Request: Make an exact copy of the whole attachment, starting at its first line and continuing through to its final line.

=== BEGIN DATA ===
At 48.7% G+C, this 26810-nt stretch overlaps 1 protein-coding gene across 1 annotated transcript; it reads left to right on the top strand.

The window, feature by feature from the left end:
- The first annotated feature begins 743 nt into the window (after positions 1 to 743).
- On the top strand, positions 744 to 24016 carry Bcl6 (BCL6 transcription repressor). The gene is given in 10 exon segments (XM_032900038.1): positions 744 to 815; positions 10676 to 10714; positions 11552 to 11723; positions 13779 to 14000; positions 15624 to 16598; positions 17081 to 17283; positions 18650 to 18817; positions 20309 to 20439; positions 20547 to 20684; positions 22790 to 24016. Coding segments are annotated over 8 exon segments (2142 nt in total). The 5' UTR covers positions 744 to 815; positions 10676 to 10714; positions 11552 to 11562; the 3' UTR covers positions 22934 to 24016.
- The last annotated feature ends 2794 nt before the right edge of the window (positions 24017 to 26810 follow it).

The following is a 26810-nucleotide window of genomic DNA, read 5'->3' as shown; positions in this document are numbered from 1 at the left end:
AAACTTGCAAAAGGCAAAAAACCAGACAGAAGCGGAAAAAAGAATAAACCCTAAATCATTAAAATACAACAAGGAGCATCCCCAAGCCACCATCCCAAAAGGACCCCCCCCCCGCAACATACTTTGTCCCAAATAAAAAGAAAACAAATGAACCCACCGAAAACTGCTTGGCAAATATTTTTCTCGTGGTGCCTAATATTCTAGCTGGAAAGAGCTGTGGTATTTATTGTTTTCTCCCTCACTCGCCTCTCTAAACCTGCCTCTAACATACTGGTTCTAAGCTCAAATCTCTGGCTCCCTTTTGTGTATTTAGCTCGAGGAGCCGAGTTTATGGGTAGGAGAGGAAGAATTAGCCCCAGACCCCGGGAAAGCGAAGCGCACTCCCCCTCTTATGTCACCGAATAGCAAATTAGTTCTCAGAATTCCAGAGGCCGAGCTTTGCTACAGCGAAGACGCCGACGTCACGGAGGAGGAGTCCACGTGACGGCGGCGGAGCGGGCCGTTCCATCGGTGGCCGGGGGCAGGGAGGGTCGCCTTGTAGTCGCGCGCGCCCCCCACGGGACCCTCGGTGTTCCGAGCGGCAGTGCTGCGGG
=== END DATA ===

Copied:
At 48.7% G+C, this 26810-nt stretch overlaps 1 protein-coding gene across 1 annotated transcript; it reads left to right on the top strand.

The window, feature by feature from the left end:
- The first annotated feature begins 743 nt into the window (after positions 1 to 743).
- On the top strand, positions 744 to 24016 carry Bcl6 (BCL6 transcription repressor). The gene is given in 10 exon segments (XM_032900038.1): positions 744 to 815; positions 10676 to 10714; positions 11552 to 11723; positions 13779 to 14000; positions 15624 to 16598; positions 17081 to 17283; positions 18650 to 18817; positions 20309 to 20439; positions 20547 to 20684; positions 22790 to 24016. Coding segments are annotated over 8 exon segments (2142 nt in total). The 5' UTR covers positions 744 to 815; positions 10676 to 10714; positions 11552 to 11562; the 3' UTR covers positions 22934 to 24016.
- The last annotated feature ends 2794 nt before the right edge of the window (positions 24017 to 26810 follow it).

The following is a 26810-nucleotide window of genomic DNA, read 5'->3' as shown; positions in this document are numbered from 1 at the left end:
AAACTTGCAAAAGGCAAAAAACCAGACAGAAGCGGAAAAAAGAATAAACCCTAAATCATTAAAATACAACAAGGAGCATCCCCAAGCCACCATCCCAAAAGGACCCCCCCCCCGCAACATACTTTGTCCCAAATAAAAAGAAAACAAATGAACCCACCGAAAACTGCTTGGCAAATATTTTTCTCGTGGTGCCTAATATTCTAGCTGGAAAGAGCTGTGGTATTTATTGTTTTCTCCCTCACTCGCCTCTCTAAACCTGCCTCTAACATACTGGTTCTAAGCTCAAATCTCTGGCTCCCTTTTGTGTATTTAGCTCGAGGAGCCGAGTTTATGGGTAGGAGAGGAAGAATTAGCCCCAGACCCCGGGAAAGCGAAGCGCACTCCCCCTCTTATGTCACCGAATAGCAAATTAGTTCTCAGAATTCCAGAGGCCGAGCTTTGCTACAGCGAAGACGCCGACGTCACGGAGGAGGAGTCCACGTGACGGCGGCGGAGCGGGCCGTTCCATCGGTGGCCGGGGGCAGGGAGGGTCGCCTTGTAGTCGCGCGCGCCCCCCACGGGACCCTCGGTGTTCCGAGCGGCAGTGCTGCGGG